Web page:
Bringing out Alvin
Fig. 9. Alvin just about to exit the hangar.
Argo was still resting on Atlantis' deck when the first Alvin launch rolled out on Tuesday morning, which dawned bright and warm. Karson, who has gone down in the submarine so many times since 1979 that "I've lost count," he said, was down in the mess eating a pre-dive breakfast of hash browns, oatmeal and fruit.
"It's like another planet down there," he told Robert Waters, that day's Alvin pilot.
Schroeder, who did not show up to eat, was busy with last minute planning for their dive route. He also admitted to the pre-dive jitters. "But I'm going to be excited to see all those rocks down there," he gamely added. After the pair squeezed into the minisub's stubby red conning tower at about 8 a.m., the large A-frame on Atlantis' stern lowered it into a gently rolling Atlantic under the escort of flipper-clad swimmers and the Avon, a red and black motorized inflatable boat with a rigid hull. By 8:12 Alvin had disappeared below the sea surface.
Fig. 10. Jeff Karson and Tim Schroeder (L-R) waiting to dive in Alvin.
Alvin resurfaced at 4:30 p.m. loaded down with rock samples, it's dive cut a little short by drained batteries. "It was a really incredible experience; it's a whole different world down there." said an elated Schroeder, his shirt dripping wet. His shirt was soaked because of a post dive-ritual for Alvin novices. They are drenched with buckets of ice water after stepping off of Alvin's access stairs.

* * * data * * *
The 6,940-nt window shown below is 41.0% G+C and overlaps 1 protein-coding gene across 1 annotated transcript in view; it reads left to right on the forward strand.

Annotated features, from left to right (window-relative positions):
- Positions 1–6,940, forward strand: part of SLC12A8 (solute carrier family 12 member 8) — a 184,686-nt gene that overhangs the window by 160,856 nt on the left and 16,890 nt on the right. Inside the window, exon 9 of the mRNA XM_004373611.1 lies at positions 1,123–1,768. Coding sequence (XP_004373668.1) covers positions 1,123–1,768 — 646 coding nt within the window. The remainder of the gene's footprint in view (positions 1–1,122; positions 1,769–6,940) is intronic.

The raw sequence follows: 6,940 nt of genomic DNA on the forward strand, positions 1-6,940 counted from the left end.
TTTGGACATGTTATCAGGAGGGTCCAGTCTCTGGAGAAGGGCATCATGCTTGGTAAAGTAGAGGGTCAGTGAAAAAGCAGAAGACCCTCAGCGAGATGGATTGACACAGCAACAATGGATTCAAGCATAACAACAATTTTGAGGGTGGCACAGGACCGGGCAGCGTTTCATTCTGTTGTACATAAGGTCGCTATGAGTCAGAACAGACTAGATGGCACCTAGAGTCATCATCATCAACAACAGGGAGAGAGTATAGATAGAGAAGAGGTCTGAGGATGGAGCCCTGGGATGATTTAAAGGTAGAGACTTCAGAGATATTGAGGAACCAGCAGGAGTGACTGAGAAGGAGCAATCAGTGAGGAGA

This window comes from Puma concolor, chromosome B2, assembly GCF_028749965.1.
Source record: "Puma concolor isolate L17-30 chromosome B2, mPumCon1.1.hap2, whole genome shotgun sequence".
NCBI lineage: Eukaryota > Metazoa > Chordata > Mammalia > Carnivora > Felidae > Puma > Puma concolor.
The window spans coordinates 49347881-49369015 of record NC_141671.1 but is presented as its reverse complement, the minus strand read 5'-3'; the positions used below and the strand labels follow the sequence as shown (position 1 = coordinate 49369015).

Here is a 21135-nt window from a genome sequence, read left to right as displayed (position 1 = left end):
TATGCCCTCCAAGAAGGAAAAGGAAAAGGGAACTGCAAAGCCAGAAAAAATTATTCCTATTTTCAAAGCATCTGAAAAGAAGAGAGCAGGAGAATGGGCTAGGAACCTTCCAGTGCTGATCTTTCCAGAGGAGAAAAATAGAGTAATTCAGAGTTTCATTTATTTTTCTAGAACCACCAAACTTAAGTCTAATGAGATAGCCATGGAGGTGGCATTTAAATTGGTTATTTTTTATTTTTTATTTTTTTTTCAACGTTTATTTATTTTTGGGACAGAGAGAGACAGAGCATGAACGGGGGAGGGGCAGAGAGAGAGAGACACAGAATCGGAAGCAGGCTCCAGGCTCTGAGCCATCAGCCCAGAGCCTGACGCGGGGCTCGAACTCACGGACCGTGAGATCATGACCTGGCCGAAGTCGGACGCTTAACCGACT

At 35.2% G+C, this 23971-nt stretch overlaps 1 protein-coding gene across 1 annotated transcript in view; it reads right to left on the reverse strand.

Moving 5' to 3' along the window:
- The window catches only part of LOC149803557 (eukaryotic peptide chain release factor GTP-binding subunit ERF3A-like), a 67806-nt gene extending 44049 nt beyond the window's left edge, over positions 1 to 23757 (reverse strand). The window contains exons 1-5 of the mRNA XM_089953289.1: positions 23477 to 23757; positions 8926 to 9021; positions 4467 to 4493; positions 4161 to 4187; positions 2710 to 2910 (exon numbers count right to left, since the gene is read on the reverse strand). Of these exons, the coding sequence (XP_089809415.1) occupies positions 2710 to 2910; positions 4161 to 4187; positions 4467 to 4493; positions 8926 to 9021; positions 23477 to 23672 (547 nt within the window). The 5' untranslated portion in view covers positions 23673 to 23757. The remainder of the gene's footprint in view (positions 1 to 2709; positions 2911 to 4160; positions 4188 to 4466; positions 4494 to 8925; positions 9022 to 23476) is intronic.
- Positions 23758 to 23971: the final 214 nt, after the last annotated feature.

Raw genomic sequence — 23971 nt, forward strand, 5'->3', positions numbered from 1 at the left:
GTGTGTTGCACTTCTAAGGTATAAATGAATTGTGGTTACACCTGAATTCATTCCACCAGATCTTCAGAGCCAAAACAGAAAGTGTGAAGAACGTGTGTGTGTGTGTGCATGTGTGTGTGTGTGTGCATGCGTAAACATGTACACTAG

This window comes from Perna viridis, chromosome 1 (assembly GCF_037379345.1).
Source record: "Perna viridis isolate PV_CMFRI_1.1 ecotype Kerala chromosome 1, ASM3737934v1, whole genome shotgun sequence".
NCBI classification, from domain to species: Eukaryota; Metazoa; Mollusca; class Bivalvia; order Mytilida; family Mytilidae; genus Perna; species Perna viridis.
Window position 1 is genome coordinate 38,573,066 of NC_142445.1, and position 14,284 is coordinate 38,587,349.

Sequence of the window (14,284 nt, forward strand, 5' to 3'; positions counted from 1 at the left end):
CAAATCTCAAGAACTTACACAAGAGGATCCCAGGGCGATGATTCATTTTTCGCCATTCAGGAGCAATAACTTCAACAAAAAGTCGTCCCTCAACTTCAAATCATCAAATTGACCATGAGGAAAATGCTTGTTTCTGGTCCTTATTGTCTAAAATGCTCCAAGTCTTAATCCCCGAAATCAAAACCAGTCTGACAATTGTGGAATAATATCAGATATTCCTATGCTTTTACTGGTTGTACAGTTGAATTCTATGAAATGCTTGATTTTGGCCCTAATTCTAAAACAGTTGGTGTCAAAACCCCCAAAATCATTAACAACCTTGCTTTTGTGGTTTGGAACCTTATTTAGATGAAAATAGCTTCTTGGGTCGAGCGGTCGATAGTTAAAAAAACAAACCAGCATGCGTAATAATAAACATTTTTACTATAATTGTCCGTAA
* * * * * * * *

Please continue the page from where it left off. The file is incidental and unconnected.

Fig. 11. Tim Schroeder becomes a seasoned veteran.
The following day was John's and Kelley's turn. They also returned with a sample basket full of rocks, and expended batteries. Their video cameras had malfunctioned as well. So had the geocompass and navigational system. But that didn't keep John from getting an icy dousing. Her previous trip on a Japanese research sub didn't count. Kelley, an Alvin frequent diver, was exempt.
The Moving Earth | Faulting | DSL-120 and ARGO-II | Bringing Out Alvin | Thanksgiving Day